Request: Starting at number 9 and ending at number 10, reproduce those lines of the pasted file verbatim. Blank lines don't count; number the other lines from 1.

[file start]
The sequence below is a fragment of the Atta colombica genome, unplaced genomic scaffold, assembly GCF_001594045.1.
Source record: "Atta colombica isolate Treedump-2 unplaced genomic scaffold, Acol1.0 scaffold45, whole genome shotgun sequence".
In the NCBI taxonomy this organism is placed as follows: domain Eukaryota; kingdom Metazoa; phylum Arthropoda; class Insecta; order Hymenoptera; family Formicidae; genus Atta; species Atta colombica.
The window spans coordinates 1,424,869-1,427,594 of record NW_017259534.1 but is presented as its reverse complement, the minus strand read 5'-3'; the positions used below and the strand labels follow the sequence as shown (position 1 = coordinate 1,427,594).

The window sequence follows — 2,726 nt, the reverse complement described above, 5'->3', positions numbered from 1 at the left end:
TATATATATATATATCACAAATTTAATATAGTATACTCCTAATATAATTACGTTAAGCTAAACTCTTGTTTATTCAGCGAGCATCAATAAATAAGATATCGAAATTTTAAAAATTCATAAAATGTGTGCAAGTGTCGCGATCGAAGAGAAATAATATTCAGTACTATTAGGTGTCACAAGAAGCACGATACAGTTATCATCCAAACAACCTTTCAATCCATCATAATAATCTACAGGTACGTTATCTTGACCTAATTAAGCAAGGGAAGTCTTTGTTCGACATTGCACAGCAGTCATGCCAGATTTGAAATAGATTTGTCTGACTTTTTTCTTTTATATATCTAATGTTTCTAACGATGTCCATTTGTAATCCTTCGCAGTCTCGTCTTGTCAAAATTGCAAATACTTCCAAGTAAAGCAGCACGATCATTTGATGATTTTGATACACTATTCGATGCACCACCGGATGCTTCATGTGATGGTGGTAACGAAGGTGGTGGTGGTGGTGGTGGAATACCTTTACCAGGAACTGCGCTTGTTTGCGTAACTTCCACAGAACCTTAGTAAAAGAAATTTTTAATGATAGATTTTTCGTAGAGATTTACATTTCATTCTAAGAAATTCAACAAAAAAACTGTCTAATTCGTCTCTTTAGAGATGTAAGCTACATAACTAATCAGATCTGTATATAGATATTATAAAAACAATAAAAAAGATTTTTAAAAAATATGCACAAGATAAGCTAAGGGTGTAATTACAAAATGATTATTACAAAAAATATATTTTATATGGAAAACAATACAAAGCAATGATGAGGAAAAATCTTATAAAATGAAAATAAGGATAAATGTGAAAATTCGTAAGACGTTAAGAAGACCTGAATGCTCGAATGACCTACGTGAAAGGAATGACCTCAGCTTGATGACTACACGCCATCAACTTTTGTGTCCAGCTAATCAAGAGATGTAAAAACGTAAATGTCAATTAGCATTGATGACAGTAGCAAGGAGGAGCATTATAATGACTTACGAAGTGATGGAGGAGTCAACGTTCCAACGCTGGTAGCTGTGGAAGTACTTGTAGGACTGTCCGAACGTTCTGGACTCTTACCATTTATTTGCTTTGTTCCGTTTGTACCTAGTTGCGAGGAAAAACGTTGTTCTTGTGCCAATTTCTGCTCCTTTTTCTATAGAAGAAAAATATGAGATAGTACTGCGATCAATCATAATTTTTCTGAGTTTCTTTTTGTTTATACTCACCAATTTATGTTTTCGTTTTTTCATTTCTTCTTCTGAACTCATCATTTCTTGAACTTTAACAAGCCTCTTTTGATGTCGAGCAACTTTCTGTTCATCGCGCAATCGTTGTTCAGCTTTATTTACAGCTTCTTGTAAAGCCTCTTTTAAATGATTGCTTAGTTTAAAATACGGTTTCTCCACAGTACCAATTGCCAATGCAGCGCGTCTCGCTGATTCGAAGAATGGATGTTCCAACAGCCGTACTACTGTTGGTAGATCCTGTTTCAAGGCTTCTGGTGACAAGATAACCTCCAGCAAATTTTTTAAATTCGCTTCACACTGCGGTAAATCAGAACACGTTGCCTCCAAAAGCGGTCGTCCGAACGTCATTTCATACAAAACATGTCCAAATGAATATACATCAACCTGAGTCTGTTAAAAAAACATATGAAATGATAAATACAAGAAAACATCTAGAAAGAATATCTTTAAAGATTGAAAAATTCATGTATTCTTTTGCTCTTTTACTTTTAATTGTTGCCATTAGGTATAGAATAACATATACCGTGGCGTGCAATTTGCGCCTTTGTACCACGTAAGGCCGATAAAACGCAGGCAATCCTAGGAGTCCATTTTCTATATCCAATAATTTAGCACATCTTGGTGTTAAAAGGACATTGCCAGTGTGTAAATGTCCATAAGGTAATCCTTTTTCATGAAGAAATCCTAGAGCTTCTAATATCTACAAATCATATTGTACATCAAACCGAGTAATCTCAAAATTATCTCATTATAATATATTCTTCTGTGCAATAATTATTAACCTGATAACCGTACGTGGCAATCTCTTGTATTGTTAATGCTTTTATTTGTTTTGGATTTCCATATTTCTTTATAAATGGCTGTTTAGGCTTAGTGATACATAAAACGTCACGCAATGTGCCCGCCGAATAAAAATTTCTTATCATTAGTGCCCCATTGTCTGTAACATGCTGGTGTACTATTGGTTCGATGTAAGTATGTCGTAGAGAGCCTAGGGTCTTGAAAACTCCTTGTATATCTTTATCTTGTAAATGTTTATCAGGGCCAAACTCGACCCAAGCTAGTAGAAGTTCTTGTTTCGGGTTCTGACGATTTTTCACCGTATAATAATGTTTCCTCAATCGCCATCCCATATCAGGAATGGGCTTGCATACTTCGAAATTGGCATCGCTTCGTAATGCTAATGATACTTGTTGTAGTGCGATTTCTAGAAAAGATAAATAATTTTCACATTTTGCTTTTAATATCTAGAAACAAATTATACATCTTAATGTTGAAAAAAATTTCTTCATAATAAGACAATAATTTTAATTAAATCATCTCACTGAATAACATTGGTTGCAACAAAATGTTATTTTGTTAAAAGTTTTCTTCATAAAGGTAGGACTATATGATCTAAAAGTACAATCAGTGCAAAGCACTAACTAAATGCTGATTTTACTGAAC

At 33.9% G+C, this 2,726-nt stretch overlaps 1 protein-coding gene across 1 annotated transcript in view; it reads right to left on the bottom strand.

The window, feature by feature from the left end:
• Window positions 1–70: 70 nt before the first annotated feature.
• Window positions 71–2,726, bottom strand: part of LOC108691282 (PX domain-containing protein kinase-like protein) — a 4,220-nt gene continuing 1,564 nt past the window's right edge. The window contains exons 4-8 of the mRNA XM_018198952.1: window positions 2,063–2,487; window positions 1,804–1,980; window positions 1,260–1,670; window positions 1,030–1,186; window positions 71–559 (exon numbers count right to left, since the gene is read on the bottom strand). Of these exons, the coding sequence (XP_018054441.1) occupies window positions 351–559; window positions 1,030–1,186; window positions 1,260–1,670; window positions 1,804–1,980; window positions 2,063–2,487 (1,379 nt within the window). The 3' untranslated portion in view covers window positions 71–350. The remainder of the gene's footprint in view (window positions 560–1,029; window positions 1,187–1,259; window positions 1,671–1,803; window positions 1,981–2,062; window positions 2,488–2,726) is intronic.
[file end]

• Window positions 1–70: 70 nt before the first annotated feature.
• Window positions 71–2,726, bottom strand: part of LOC108691282 (PX domain-containing protein kinase-like protein) — a 4,220-nt gene continuing 1,564 nt past the window's right edge. The window contains exons 4-8 of the mRNA XM_018198952.1: window positions 2,063–2,487; window positions 1,804–1,980; window positions 1,260–1,670; window positions 1,030–1,186; window positions 71–559 (exon numbers count right to left, since the gene is read on the bottom strand). Of these exons, the coding sequence (XP_018054441.1) occupies window positions 351–559; window positions 1,030–1,186; window positions 1,260–1,670; window positions 1,804–1,980; window positions 2,063–2,487 (1,379 nt within the window). The 3' untranslated portion in view covers window positions 71–350. The remainder of the gene's footprint in view (window positions 560–1,029; window positions 1,187–1,259; window positions 1,671–1,803; window positions 1,981–2,062; window positions 2,488–2,726) is intronic.